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From what I have learned during the last few years on CC, that is the norm rather than the exception for public schools, so you may want to look at smaller privates, preferably need aware, for matches and safeties.

St Olaf has been mentioned, supposed to be great for music and math, there is also Lawrence, supposed to be great for music and physics. Both subjects that my non STEM brain associates with CS, but that may need a little more digging.

Schools that my brain associates with percussion: Bard, Wesleyan, UNT Denton.


Orchestral percussion makes me think: very few seats. And also: what if he can’t get one?

If it is very important for him to play in a big symphony or philharmonic orchestra, maybe that is the best starting point for your search: where are the orchestras he’d want and can he get in? If the school has a conservatory or conservatory-type school of music attached, does he need to be a BM student to get a chance? Are there schools that happen to graduate a lot of percussionists next year? Maybe it’s possible to contact conductors?

Once he has a list of desirable orchestras he has a chance to get a seat at, then check the overall music situation (BM, BA, double degree, double major, credit for ensemble playing, private lesson availability and so on).

Then rank the desirable orchestra schools for their CS offerings and admissions selectivity.

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Are you familiar with the CS+X option at UIUC? One of the options is CS+Music, I believe. Those combined CS majors are easier to get in compared to the stand-alone CS major housed in the College of Engineering, although admission is still competitive, so, as you pointed out, it’s not a safety by any means.

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Do you have Boston University on your list?

You may want to look at Kalamazoo. Not sure how strong it is in CS or percussion but it is a place that does a good job of mixing musical performance and academics.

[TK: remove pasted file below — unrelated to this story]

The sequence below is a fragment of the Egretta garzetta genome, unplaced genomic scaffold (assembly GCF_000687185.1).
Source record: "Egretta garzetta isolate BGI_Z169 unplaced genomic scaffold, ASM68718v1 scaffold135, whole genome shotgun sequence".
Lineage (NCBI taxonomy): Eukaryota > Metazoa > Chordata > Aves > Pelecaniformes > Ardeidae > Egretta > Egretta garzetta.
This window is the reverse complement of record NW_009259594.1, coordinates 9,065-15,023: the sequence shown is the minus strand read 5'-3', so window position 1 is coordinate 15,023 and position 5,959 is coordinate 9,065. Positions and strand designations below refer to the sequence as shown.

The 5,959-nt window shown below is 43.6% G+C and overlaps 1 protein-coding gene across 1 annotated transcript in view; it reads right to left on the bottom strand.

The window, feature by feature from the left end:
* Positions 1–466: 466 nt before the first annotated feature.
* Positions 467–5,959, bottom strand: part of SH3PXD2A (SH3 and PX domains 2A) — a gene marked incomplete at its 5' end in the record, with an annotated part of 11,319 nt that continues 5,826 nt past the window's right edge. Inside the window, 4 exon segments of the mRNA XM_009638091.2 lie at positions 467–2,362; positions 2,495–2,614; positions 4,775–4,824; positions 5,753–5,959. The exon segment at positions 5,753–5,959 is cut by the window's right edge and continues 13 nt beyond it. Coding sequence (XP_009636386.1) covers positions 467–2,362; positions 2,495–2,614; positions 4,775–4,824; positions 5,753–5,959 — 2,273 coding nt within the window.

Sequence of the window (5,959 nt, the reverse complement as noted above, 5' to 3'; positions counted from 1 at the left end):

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At IU Bloomington, Jacobs School is incredible and admission by audition is very very competitive. CS at IU is solid – and very competitive within the major – we live in Indiana and know very successful CS majors from IU, so I wouldn’t let any concerns about CS at IU hold a student back from application.

At the same time, many students who love music and want to continue studying and performing in college, but do not see a post-grad career in music, manage that by being double majors or a major and a minor etc. That process is more straightforward at LACs where CS doesn’t require separate admission into an overcrowded department.

Why the push for a double degree for this student – is it to preserve the option for a career in music?

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In other words, he’s a typical liberal arts student. He doesn’t need a conservatory or even a fine arts degree in order to pursue a passion. IMO, what he needs is some mentoring and the opportunity to find his peep, in or outside the classroom. And, a good career guidance center. The OP’s instincts are good regarding Oberlin; lots of non-Conservatory students there with a passion for playing and making music. Bard certainly comes to mind. And at Wesleyan there are a plethora of percussion partisans:
Javanese Gamelan, Music - Wesleyan University

Korean Drumming, Music - Wesleyan University

Taiko Drumming, Music - Wesleyan University

Steel Band, Music - Wesleyan University

West African Drumming, Music - Wesleyan University

South Indian Percussion, Music - Wesleyan University

And, one of the best regional orchestras in the country is only a half-hour away: Hartford Symphony Orchestra | Connecticut’s Premier Musical Organization

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It seems you have already been on the music major forum (and read Lane’s essay) and I would continue to post there.

Oberlin has enhanced their music BA with increased access to the conservatory resources. Musical Studies Department | Oberlin College and Conservatory

The Oberlin program is intended for kids like your son. Oberlin is also very supportive of double degrees, and music kids are well-integrated on campus. Bard requires a double degree of all conservatory students.